However, the lack of detail on preventing political misconduct may be attributed to the candidates’ limited understanding of antigraft measures, according to Ade.
To address the possibility, the ICW is currently drafting a technical guide outlining recommendations on ways to revamp those measures, which includes targeting corruption in the country’s tax and mining sectors, as well as improving the selection process for hiring antigraft officials.
KPK spokesman Johan Budi admitted it was ironic that neither pair paid enough attention to the antigraft fight, considering that both Joko and Prabowo had attempted to recruit Abraham as their running mate before settling with their respective choices of candidates.
Still, Johan said he remained optimistic and hoped the candidates will implement the promises they outlined on paper.
“What matters is the implementation. It’s no use writing about it [antigraft measures] in length without taking action,” Johan said. “Either way they [the candidates] have made their promises. We can leave it up to the public to demand concrete actions if they fail to deliver.”
Both the tickets dedicated a significant portion of their respective manifestos to economic issues, with the Prabowo-Hatta pair making them their main agenda by detailing specific targets, such as an annual economic growth of between 7 percent and 10 percent and setting aside 10 percent of state spending for developing infrastructure.
Both pairs waxed poetically on what they called the “people’s economy,” placing an emphasis on nurturing Indonesia’s self-sufficiency by strengthening its food and energy sectors, as well as empowering low-income communities such as farmers, fishermen and laborers.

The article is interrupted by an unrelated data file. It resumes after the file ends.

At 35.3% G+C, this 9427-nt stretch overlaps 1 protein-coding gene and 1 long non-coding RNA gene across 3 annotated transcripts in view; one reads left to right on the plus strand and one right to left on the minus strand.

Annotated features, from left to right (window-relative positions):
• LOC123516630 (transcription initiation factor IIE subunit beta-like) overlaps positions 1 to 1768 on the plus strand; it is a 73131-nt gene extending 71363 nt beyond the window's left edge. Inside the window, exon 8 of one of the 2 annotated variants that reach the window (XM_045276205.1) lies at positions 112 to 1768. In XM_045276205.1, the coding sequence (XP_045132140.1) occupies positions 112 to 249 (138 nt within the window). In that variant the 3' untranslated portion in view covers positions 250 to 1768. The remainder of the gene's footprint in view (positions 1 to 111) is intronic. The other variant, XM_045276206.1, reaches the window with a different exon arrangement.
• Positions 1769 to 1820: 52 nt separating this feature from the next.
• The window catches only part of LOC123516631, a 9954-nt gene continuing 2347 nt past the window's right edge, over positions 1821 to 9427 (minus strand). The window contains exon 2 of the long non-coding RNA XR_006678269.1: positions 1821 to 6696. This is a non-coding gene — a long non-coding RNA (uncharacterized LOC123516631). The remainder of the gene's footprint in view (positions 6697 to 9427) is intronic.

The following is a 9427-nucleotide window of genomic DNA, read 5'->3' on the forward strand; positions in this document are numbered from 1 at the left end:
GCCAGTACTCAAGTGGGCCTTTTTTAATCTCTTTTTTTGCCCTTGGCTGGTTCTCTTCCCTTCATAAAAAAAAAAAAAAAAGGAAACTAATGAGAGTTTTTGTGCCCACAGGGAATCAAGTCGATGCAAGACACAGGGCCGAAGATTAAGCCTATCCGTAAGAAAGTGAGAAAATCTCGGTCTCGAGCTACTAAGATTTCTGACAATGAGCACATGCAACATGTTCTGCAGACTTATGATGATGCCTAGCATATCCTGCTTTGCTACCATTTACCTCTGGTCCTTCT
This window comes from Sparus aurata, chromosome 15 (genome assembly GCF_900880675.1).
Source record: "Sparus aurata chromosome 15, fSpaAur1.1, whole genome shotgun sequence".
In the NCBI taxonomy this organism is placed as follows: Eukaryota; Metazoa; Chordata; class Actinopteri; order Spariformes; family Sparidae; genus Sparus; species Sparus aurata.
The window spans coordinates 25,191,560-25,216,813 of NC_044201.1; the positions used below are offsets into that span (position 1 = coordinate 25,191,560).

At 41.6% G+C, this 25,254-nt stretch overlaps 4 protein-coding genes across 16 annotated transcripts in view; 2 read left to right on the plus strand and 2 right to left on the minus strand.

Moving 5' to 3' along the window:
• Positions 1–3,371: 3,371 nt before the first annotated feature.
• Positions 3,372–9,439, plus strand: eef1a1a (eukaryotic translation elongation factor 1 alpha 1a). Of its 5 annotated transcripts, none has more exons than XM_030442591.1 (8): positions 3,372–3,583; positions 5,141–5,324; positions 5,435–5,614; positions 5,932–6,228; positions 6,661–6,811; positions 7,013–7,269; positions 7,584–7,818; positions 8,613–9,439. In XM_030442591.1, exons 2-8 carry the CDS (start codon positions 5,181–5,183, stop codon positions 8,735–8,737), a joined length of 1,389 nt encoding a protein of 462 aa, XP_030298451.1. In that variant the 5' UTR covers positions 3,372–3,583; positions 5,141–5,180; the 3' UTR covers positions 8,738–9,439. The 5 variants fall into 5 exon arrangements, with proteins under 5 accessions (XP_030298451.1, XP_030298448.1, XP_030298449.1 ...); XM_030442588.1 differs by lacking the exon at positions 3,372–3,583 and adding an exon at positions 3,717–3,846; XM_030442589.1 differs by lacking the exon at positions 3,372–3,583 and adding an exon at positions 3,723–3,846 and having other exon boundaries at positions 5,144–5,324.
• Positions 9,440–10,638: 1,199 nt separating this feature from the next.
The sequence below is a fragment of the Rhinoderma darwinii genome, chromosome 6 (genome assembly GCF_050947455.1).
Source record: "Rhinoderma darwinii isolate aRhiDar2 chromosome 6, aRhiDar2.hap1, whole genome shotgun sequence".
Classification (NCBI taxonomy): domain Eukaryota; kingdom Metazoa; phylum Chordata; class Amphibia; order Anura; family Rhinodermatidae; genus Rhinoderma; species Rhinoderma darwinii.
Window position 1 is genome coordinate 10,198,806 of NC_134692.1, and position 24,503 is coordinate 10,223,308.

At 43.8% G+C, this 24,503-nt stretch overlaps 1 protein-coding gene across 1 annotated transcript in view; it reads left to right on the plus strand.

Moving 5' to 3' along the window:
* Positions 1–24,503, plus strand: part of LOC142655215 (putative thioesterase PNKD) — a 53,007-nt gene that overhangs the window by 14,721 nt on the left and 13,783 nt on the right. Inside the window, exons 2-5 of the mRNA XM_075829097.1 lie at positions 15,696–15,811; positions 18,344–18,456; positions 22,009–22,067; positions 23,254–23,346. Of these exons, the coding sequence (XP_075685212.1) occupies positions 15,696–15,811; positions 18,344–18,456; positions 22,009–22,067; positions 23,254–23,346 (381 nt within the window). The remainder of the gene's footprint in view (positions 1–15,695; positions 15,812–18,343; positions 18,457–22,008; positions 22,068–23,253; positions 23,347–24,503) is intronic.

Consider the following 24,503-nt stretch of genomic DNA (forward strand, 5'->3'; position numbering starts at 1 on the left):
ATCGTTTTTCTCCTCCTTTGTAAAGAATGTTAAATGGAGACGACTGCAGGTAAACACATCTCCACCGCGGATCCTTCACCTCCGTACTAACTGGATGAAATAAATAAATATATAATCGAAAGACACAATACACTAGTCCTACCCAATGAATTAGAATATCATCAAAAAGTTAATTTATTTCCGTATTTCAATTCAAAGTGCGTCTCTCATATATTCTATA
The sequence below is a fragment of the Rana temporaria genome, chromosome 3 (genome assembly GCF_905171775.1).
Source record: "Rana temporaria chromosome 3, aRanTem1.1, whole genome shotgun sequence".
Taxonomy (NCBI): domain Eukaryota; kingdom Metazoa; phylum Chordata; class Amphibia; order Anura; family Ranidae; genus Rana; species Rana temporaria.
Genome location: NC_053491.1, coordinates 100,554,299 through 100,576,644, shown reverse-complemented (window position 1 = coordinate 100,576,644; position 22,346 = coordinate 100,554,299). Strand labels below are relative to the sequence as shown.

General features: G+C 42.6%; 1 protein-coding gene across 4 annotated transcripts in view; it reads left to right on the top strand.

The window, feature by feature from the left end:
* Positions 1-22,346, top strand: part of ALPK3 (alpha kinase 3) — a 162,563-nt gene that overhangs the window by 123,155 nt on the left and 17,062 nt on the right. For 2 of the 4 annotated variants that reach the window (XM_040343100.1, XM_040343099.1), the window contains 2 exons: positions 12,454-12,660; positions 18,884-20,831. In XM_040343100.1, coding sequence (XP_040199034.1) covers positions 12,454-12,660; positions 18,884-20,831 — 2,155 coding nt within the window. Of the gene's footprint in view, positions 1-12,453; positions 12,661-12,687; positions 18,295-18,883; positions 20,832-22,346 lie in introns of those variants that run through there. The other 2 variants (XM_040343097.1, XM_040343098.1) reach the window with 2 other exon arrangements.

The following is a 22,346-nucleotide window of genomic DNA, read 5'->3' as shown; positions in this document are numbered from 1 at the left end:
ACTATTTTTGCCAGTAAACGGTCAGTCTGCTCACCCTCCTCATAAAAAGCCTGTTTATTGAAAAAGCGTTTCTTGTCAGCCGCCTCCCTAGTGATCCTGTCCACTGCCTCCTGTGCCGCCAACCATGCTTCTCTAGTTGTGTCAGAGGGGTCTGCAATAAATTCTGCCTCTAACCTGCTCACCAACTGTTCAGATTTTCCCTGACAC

The tickets aim for a more nationalistic revision of the country’s oil and gas laws, with the Prabowo-Hatta ticket promising to give priority to national energy companies during contract renegotiations.
Staying true to the “Islamic” nuance of their bloc, which consists of three Islamic parties, Prabowo-Hatta focused their attention on Shariah finance with the hopes of developing “Indonesia into a center for Shariah banking,” the manifesto stated.
Minority and human rights
Only the Joko-Kalla ticket paid particular attention on protecting the rights of Indonesia’s minorities and addressing issues of unresolved past human rights abuses. Minority protection was specified quite early in their thick manifesto (on page three), which called “intolerance, hostility, discrimination and violence against ‘those who are different’ ” one of the country’s main struggles.
The pair specifically promised to protect the rights of indigenous groups while upholding the law against “those who used violence on behalf of religion.”
Joko and Kalla continued by expressing their commitment to solving cases of past human rights violations, such as those related to the May 1998 riots, the Tanjung Priok tragedy, the Trisakti-Semanggi shooting and kidnapping, as well as the 1965 anti-communist mass killing.
“We are committed to eliminating all forms of impunity in the national legal system, including through a revision of the Military Tribune Law, which in the past has been a source of human rights abuses,” the document stated.
The Prabowo-Hatta pair, on the other hand, failed to mention these atrocities in their manifesto.